Pratt Institute plans to honor Pulitzer Prize-winning journalist Robin Givhan during this spring’s Pratt Shows: Fashion.
Scheduled for May 10 at Pioneer Works in Brooklyn, the event will salute Givhan, The Washington Post’s senior critic-at-large, by presenting her with Pratt’s Fashion Visionary Award. With work that encompasses politics, race and the arts, Givhan has been celebrated for her groundbreaking fashion criticism. That three-fold perspective appealed to Pratt.
“Honoring her now is important as fashion education is undergoing a transformation in response to, and in dialogue with, politics,” race and the arts, according to Jennifer Minniti, chair of Pratt Fashion and inaugural Jane B. Nord Professor of Fashion Design.
After launching her career at the Detroit Free Press, Givhan has also written for such outlets as Harper’s Bazaar, Vogue, The Daily Beast, Essence and New York magazine. She first joined The Washington Post in the mid-’90s and swiftly became an authoritative voice in the fashion industry with a wide-angled and connect-the-dots point of view. Last fall she was honored with the Editor Award from Harlem’s Fashion Row. Givhan’s also has written several books, including “The Battle of Versailles: The Night American Fashion Stumbled into the Spotlight and Made History,” which was published by Flatiron Books in 2016.
Minniti described Givhan as “one of the foremost fashion writers and critics of our generation” whose insight into fashion as culture “reflects the ethos of the fashion department and our new MFA in Fashion Collection + Communication.”
For fall 2024, Pratt’s School of Design will be offering this new MFA, which is targeted at a wide range of creatives including designers, curators, performance artists, theorists and educators. The objective is to address the movement underfoot to redefine fashion not just in terms of production and conceptualization but also through social critique. Describing the new MFA as “a call to action,” Minniti said, “We had a lot of time, during the past three years, to reflect upon fashion practice and fashion education — and the urgent need for change.”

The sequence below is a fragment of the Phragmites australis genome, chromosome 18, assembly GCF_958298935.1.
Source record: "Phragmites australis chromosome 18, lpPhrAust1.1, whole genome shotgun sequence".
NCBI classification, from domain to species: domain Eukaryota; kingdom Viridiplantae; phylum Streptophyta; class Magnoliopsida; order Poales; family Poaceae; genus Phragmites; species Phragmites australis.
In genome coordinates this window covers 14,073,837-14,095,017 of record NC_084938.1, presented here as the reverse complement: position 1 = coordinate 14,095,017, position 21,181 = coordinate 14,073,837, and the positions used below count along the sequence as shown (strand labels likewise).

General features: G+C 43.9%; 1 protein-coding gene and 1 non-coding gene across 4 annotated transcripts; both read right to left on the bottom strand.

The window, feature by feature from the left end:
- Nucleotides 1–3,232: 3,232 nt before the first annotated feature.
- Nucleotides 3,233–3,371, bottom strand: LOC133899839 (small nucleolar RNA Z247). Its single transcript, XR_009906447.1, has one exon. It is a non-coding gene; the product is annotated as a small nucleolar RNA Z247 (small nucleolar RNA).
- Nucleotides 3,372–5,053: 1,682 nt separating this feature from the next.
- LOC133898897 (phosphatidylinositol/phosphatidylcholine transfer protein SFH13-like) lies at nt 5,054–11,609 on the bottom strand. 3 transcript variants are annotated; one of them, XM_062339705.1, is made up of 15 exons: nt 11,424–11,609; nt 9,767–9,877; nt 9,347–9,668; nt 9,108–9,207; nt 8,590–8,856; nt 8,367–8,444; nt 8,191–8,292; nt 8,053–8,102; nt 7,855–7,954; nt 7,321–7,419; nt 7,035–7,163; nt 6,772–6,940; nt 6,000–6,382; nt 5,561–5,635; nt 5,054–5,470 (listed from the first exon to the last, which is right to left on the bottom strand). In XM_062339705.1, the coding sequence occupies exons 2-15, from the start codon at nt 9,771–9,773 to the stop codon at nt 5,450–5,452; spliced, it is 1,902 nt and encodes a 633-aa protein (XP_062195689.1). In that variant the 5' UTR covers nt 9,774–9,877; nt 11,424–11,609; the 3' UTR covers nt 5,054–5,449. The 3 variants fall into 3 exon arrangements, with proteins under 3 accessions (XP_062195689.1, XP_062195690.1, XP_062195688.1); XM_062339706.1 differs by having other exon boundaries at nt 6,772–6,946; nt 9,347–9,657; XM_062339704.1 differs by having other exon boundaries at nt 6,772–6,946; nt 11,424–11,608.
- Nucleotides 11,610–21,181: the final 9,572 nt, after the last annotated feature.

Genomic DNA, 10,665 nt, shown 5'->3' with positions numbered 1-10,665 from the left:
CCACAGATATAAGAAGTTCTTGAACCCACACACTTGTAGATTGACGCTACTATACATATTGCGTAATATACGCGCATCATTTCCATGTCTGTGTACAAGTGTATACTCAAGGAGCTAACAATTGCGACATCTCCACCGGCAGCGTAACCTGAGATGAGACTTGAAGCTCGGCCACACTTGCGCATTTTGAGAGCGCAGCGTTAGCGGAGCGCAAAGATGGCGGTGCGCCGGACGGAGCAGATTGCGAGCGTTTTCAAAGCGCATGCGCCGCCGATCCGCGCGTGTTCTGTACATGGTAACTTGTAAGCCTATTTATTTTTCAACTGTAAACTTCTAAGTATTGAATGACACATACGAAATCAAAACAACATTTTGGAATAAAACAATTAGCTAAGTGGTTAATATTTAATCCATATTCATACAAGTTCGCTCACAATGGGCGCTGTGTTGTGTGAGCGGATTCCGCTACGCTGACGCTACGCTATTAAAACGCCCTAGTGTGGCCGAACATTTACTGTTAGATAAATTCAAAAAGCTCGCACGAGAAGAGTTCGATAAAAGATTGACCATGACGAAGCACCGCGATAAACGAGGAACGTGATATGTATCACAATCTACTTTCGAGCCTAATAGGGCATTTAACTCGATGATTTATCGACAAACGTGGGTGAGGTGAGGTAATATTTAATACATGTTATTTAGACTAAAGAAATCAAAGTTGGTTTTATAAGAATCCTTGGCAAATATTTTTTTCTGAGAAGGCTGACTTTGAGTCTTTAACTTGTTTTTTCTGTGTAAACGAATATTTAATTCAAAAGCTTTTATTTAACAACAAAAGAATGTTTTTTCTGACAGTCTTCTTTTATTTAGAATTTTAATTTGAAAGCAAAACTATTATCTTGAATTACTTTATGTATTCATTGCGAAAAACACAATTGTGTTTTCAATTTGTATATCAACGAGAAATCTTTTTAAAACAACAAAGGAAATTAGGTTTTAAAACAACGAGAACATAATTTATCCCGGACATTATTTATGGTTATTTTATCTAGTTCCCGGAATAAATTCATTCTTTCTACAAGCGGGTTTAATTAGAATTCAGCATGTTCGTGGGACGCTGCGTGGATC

Designed to be “trans-disciplinary,” the two-year, 60-credit program is built “around dynamic elective pathways” that are meant to be an innovative new model “that will empower participants to tailor their graduate education to their own areas of focus, including photography, education, film, curation, and performance.”
Currently the Brooklyn-based Pratt Institute has about 4,300 undergraduate and graduate students studying art, design, architecture, information and digital innovation and liberal arts and sciences.
Under the new MFA program, students will embark on research, studio work and self-directed studies with input from Pratt Fashion faculty, scholars and industry peers. By doing so, the new MFA candidates will develop relationships with leaders in sustainability, human rights and social justice, and create partnerships with local and global organizations that are “transforming fashion systems,” Minniti said.
The launch of the MFA “brings renewed attention to the role of social critique in fashion — and Robin Givhan’s extensive body of work in this area is deserving of recognition now more than ever,” she said.
This spring’s event in Brooklyn will also feature the work of select Pratt seniors in the school’s 122nd annual show. Billed as “Assemblage,” the runway show will include eight to 15 looks from the featured collections. Accessories will also be in the mix. Inventiveness is a key part of the equation since the school’s fashion program blends illustration, photography, film, performance, visual studies and material culture.